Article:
The ciphertext message below we have received from John Harper and John Borthwick of the Bombe Rebuild Project. After Scharnhorst’s Last Message broke I asked John Harper if they would have any more German Naval ciphertext messages and a few days later John Borthwick sent me the message below.
Here is John Borthwick’s E-Mail accompanying the message:
Hello Frode, John Harper mentioned that you're looking for more messages to break. Attached is a copy of a naval message which has been on the copy-holder of the Typex machine which we have on display at BP. It has been there for years as you can see from the different fading of the paper. We know absolutely nothing about it other than it is obviously Naval since it's in groups of 4 and the indicators are repeated at the end. Have fun! Regards, John
STNX 10-03-43 1031 5088 28 SF283 A236 C DE 36/RTC (0430) 154= NJGH DRFU= DTHY HYSR CGNH DEJL AVZO SHUN WLKN OPRT KIDT VHWL APUT DRTW KPWK DUNC AMFR TYWM OKHY ABGT JNDE RTMO PLCR BTRA UNCE KYNC WUIN UIOP NGTC RTAZ QPMB RSAB DHIL WBCU OPBG RTDV WRSN ERTC JKWA YHJI NK = NJGH DRFU= ALT 2/7 AMGR SENT 1200 Z GHK
Facsimile of the BP Teleprinter Message (PDF format)
At the very first moment I accepted it as a German Naval Enigma message. It is in groups of 4-letters and the two 4-letter indicator groups are repeated at the end. But looking closer at it I am no longer so sure. First of all the indicator groups stands apart from the message. They are not even counted in the number of groups the message contains. And the last ciphertext group is not full; it has only two letter instead of four. I therefore think that the message needs more research before it can be attacked. One possible origin could be that it is an Abwehr message enciphered on the Enigma-G machine, the so-called Abwehr Enigma. Abwehr usually transmitted their ciphertext messages in groups of five, but in some cases they also used 4-letter groups. The two indicator groups could fit with the indicators used with the Abwehr machine. Or it could be from an Enigma-K machine, which was used by the German Railway, the Abwehr and for other special purposes. This machine would also need 4-letter indicators as the reflector (UKW) was settable. But there are perhaps other possibilities.
At NARA, in RG 457 – The NSA Historical Collection, there is a document with the title “Study of Customary Practices of German Radio Procedure, 1944,” Nr. 1677, CBKJ21, Box 622, which describes a message like the one above:
Four-letter messages with a key made up of two groups repeated at the beginning and end of message. This type [of] message, very much used, is machine cipher, probably Hagelin, and midget submarines are known to be provided with this system.
It is doubtful if this traffic is Hagelin. Where the author of this report got this notion is difficult to see. At this time, early 1943, only the Italian Navy were using the Hagelin machine, the C38m. It is indeed possible that their midget submarine force used this machine for their communications, but it is difficult to understand why this traffic would pass over a German radio circuit. First after Italy's surrender in September 1943 did the Italian midget submarines, the 10th MAS Flotilla, go over to the Germans and came under their command.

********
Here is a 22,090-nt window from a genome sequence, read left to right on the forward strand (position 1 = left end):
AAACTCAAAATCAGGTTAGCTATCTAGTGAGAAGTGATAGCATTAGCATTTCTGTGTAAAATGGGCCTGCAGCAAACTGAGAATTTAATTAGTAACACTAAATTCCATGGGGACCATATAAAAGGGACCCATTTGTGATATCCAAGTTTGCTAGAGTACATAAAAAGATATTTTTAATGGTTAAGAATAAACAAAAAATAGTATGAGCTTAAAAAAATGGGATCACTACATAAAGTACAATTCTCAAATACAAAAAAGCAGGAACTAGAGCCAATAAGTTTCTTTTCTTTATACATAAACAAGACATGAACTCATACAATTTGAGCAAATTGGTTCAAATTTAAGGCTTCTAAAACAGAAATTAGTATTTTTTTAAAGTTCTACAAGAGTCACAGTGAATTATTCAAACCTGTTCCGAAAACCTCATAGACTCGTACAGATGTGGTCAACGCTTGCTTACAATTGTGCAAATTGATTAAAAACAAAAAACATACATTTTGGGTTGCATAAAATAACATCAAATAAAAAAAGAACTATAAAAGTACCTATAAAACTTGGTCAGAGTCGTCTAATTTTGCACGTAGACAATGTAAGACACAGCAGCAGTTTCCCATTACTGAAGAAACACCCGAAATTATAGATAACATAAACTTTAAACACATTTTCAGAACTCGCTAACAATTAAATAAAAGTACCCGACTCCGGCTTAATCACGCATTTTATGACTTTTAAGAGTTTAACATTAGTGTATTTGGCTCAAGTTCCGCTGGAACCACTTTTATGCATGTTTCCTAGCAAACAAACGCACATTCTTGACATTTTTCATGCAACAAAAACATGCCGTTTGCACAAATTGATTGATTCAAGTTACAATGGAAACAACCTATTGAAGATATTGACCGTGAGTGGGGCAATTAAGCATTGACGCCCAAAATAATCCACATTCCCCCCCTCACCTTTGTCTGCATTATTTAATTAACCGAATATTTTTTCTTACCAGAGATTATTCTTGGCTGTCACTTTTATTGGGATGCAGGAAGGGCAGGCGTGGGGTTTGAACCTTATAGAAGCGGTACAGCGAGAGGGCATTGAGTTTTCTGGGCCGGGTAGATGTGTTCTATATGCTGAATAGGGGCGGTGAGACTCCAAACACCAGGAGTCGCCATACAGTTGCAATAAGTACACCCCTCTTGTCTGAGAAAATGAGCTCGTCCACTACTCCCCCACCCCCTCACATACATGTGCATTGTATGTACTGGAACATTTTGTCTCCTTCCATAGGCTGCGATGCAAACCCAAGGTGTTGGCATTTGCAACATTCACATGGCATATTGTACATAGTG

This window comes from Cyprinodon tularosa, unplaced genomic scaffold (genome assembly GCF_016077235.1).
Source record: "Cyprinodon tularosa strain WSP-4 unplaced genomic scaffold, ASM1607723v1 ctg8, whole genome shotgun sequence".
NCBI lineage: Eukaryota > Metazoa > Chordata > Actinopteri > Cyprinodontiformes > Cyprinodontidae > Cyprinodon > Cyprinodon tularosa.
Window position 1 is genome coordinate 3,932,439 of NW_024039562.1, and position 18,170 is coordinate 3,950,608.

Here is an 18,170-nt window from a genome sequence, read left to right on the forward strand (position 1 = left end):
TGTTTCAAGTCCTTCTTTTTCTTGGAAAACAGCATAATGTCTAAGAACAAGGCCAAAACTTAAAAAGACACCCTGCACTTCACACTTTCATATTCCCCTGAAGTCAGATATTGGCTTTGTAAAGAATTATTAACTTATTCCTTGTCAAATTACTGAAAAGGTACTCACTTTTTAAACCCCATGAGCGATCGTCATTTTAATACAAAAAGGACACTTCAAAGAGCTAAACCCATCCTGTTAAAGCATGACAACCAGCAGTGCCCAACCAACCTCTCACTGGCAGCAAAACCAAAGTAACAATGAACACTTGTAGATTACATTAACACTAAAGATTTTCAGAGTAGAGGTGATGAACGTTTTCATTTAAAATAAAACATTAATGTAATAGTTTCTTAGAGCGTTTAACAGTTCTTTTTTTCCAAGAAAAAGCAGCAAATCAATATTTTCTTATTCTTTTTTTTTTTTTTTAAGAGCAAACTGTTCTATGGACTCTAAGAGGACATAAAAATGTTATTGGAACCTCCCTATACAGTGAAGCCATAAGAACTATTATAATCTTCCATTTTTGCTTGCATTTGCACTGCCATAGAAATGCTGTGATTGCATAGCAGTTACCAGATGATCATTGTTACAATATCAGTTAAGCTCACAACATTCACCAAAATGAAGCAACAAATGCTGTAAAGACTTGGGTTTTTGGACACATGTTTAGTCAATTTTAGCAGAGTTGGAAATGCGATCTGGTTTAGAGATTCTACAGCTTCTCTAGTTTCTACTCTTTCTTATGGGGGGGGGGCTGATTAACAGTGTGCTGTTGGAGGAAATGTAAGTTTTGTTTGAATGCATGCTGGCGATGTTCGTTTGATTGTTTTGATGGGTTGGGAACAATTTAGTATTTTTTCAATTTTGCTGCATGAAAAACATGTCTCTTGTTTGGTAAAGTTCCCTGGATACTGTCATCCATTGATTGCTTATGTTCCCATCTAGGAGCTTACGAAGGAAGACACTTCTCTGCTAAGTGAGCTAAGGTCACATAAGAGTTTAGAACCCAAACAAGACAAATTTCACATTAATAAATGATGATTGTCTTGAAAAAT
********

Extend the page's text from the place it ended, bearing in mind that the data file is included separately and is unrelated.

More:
If we look closer at the header of this message we see that it is addressed to STNX, Station X – Bletchley Park. On the line below the intercept station has written the date and time of intercept, 11 March 1943 at 10:31 Zulu. The next number, 5088, is the intercepted frequency, 5088 kHz. Then comes the number 28, which is possibly the German radio station’s row number, followed by a serial number allocated by the intercept station to each new message, here SF283, and then finally the number for the intercept series, A236. In 1944 A236 was the series that was allocated to German Air Force (GAF) traffic being transmitting on 5088 kHz. If the same traffic was allocated to this series in 1943 is not known but it is very likely the case. Tony Sale has published a set of such messages on his Web site, Codes and Ciphers. As you can see on this page, German Air Force Messages, the header from the intercept station is almost identical including the intercepted frequency. These messages are apparently enciphered with the GAF Enigma key Jaguar, the key for Luftflotte 3, but this key did not appear before in December 1944.
In the NARA document cited above there is also the following paragraph:
There is, however, one group of stations having
R as the first letter of the call sign which
is not organised in the aforementioned sense. These stations are apparently all aviation field
stations or D/F stations for the assistance of aircraft and as a result are spread throughout
all Europe and operate independently without any link.
This fits well with our understanding that this radio circuit belong to or pass traffic for the German Air Force.
By studying Ralph Erskin’s notes on Breaking Naval Enigma (Dolphin and Shark) and The Kenngruppenbuch Indicator System, and the Enigma Manuals The Enigma General Procedure and The Enigma – Offizier and Staff Procedure, you will get a better feeling for the German Naval Enigma messages.
We should like to thank the Bombe Rebuild Team who, as always, is very supportive when we ask for help. In this case we should like to particularly thank John Harper and John Borthwick, who sent us the copy of the BP teleprint with the mystery message.
All rights to original material described on these pages belong to
Geoff Sullivan & Frode Weierud, © June 2008
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